Men of substance

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A new book on the livery companies role in the Plantation of Ulster by Robert Stedall, a Past Master of the Ironmongers’ Company, has recently been published.

It was James I, who, in 1610, forced the London Livery Companies into colonising County Londonderry, then the most belligerent part of Ireland, and into fortifying Londonderry and Coleraine. He was looking for ‘Men of Substance’ to restore order among Ulster’s Irish chieftains, who were receiving Continental European support. Facing continuing attack from militant Ulster rebels, settlers did not arrive in sufficient numbers to establish control. Far from replacing the local Irish they needed their help to build their settlements. Charles I, frustrated at their failure to meet plantation objectives, expropriated their estates. This led to the City of London supporting Parliament in the Civil war, which cost Charles I his head. Meanwhile, in 1641, the Irish organised a concerted rebellion to destroy any remaining British settlements. It was only the walls of Londonderry, built by the City livery companies, which prevented them from re-establishing complete control.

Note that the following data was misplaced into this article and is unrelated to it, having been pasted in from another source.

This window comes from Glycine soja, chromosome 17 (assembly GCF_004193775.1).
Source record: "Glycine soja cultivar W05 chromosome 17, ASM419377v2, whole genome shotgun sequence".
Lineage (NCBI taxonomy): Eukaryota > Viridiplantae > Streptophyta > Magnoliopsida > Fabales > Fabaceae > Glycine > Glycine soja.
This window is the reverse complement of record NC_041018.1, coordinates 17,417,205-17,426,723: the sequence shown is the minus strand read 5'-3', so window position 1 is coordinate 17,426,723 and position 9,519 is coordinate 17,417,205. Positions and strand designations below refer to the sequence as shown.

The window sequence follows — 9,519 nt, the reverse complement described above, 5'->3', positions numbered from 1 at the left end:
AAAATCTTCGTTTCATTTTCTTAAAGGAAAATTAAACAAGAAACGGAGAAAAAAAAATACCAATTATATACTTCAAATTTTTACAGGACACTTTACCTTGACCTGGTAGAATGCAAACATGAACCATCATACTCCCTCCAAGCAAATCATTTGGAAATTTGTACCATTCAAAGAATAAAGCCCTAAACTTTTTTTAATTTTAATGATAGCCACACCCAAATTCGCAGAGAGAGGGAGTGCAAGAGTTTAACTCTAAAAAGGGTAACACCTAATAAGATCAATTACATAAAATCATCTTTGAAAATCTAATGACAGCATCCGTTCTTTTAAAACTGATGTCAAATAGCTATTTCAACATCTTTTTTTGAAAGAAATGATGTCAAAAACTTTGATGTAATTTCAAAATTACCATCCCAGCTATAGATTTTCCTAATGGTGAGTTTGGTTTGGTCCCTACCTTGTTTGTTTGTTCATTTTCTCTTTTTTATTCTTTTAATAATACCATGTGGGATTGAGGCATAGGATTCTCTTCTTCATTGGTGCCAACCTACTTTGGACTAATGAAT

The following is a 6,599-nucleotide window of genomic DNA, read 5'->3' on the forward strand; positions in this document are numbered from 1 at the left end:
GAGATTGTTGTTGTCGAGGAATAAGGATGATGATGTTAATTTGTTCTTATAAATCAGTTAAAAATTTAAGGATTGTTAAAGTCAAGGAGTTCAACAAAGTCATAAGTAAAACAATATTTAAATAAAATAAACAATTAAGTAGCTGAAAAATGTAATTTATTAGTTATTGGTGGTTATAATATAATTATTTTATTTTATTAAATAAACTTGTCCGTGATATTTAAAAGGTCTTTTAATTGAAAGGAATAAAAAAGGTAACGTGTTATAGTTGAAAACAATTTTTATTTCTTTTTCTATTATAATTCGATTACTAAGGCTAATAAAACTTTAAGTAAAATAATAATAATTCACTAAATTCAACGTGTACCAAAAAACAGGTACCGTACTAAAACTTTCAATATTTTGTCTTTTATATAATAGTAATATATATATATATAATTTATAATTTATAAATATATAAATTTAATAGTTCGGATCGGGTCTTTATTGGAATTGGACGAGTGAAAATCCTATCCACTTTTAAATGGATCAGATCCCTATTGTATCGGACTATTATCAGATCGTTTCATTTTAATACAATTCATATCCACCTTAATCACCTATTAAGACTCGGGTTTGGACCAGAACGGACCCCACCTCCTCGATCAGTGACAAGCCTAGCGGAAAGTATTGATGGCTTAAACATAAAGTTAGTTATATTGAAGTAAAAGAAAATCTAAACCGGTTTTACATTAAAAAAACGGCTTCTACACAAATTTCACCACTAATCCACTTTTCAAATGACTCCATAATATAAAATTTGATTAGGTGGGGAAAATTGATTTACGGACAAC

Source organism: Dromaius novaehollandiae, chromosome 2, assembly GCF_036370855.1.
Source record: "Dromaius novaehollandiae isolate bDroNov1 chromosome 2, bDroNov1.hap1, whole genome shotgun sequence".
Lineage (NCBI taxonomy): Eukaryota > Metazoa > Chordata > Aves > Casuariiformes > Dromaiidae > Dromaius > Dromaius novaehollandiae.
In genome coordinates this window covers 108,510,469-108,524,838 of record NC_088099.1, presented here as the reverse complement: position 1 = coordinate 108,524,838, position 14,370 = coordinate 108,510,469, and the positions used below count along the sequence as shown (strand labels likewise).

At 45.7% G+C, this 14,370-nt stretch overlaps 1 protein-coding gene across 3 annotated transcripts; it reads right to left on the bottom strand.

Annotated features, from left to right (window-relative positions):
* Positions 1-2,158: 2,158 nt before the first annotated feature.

men-of-substanceIn his book MEN OF SUBSTANCE: The London Livery Companies’ Reluctant Part in the Plantation of Ulster, Robert Stedall  explores the livery companies role in the Plantation from its beginnings in 1610 through to the 19th century when the Companies, realising their tenants’ plight, resumed control of their estates and commenced a period of rebuilding, development and community support. By 1900 though, most of the Companies had sold up, owing to the British Government’s policy of financing tenant purchases.

MEN OF SUBSTANCE: The London Livery Companies’ Reluctant Part in the Plantation of Ulster is published by Austin Macauley Publishers Ltd.

One thought on “Men of substance

  1. Interesting to notice the absence of religion in the above paragraphs. Further, the euphemisms of ‘Continental Europe’ [that seems to imply Europe from the Urals to Cabo da Roca, from Norway to Greece; and the term ‘local Irish’ leaves out the multiplicities of identities that historians would use for the peoples of Ireland in the period.

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